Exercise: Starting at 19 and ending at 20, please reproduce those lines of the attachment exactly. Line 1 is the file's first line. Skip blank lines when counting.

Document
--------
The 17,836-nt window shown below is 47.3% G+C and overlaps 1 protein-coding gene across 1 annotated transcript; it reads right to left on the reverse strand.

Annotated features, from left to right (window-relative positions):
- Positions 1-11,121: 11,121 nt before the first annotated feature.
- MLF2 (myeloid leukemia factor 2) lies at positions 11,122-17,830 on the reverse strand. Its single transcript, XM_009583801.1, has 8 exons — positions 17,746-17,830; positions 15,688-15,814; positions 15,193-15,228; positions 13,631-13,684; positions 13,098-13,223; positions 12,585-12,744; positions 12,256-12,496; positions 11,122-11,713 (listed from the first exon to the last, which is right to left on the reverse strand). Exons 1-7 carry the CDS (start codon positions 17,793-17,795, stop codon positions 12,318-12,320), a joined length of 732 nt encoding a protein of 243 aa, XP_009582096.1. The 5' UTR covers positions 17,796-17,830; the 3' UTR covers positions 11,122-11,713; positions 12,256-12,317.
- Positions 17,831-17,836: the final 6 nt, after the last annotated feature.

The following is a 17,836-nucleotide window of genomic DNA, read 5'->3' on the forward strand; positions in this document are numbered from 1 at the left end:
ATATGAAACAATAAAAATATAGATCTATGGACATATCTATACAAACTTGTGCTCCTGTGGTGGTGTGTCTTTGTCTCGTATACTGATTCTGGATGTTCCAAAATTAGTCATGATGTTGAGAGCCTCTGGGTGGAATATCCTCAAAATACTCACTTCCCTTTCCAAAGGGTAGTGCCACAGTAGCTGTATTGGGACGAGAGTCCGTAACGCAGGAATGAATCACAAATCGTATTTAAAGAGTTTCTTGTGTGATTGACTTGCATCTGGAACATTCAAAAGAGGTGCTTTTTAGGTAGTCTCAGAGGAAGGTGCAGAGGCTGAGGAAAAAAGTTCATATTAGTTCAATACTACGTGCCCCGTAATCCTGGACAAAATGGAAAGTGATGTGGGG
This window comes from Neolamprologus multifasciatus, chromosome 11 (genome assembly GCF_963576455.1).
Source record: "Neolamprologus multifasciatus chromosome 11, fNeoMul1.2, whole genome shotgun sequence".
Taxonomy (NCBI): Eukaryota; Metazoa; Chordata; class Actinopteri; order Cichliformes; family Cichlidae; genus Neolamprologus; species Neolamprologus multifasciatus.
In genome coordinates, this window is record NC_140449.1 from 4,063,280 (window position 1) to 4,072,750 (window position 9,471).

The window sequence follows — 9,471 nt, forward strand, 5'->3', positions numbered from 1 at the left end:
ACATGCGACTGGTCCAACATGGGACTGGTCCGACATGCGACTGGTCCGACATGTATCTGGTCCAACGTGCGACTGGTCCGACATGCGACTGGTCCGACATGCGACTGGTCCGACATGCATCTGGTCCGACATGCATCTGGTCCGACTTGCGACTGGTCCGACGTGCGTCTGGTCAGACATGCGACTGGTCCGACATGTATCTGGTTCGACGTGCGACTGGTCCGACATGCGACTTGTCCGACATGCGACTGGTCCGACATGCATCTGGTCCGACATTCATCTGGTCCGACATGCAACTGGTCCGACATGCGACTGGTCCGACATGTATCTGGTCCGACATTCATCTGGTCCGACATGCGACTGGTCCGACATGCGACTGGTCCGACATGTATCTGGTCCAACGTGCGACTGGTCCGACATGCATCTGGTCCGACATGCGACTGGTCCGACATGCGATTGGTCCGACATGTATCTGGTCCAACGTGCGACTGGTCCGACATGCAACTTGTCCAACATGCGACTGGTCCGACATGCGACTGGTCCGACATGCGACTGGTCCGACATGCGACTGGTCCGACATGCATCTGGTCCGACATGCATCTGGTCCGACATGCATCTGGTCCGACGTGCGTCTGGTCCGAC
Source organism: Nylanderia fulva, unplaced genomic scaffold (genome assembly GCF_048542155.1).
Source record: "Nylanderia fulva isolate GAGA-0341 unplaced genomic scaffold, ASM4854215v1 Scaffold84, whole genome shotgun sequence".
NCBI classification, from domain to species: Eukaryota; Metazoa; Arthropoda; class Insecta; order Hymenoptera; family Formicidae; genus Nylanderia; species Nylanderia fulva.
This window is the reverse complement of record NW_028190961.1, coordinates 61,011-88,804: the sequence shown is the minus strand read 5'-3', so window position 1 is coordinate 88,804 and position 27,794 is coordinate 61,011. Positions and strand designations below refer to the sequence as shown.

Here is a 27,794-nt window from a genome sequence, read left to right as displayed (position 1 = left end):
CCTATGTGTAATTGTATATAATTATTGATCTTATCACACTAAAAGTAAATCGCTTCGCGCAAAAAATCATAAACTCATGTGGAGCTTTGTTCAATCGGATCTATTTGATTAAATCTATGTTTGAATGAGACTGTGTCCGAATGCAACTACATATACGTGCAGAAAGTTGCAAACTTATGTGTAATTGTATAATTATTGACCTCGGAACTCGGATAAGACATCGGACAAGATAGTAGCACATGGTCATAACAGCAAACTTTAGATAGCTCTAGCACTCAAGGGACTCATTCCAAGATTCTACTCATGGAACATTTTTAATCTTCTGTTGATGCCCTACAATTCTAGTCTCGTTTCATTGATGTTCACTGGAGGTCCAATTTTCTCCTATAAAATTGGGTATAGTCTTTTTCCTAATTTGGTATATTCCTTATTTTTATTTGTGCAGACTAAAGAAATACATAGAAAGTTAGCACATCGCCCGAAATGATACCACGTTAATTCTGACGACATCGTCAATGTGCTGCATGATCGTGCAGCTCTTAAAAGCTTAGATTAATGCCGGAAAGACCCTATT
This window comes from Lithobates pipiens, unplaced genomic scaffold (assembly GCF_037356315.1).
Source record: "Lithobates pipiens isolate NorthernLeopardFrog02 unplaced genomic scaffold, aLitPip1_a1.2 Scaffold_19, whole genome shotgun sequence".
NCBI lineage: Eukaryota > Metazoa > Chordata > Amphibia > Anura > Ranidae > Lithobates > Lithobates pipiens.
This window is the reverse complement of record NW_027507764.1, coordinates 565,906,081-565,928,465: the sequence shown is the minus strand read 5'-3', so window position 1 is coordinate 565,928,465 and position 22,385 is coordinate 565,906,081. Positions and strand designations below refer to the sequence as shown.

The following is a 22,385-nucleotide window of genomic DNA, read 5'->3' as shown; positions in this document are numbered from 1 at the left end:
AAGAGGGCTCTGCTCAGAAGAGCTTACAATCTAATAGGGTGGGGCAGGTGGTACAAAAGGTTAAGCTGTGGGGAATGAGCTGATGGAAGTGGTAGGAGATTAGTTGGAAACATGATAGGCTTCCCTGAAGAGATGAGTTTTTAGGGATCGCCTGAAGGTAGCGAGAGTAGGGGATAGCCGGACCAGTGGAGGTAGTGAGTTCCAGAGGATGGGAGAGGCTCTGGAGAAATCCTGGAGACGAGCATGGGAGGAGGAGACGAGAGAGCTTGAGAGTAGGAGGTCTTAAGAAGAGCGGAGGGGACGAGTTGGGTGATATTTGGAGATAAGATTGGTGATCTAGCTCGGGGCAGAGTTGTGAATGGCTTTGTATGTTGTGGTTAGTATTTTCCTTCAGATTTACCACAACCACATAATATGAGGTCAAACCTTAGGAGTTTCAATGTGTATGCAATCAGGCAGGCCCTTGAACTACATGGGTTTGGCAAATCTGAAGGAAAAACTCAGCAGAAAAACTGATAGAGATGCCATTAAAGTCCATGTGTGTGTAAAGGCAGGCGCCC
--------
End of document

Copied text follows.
CCTATGTGTAATTGTATATAATTATTGATCTTATCACACTAAAAGTAAATCGCTTCGCGCAAAAAATCATAAACTCATGTGGAGCTTTGTTCAATCGGATCTATTTGATTAAATCTATGTTTGAATGAGACTGTGTCCGAATGCAACTACATATACGTGCAGAAAGTTGCAAACTTATGTGTAATTGTATAATTATTGACCTCGGAACTCGGATAAGACATCGGACAAGATAGTAGCACATGGTCATAACAGCAAACTTTAGATAGCTCTAGCACTCAAGGGACTCATTCCAAGATTCTACTCATGGAACATTTTTAATCTTCTGTTGATGCCCTACAATTCTAGTCTCGTTTCATTGATGTTCACTGGAGGTCCAATTTTCTCCTATAAAATTGGGTATAGTCTTTTTCCTAATTTGGTATATTCCTTATTTTTATTTGTGCAGACTAAAGAAATACATAGAAAGTTAGCACATCGCCCGAAATGATACCACGTTAATTCTGACGACATCGTCAATGTGCTGCATGATCGTGCAGCTCTTAAAAGCTTAGATTAATGCCGGAAAGACCCTATT
This window comes from Lithobates pipiens, unplaced genomic scaffold (assembly GCF_037356315.1).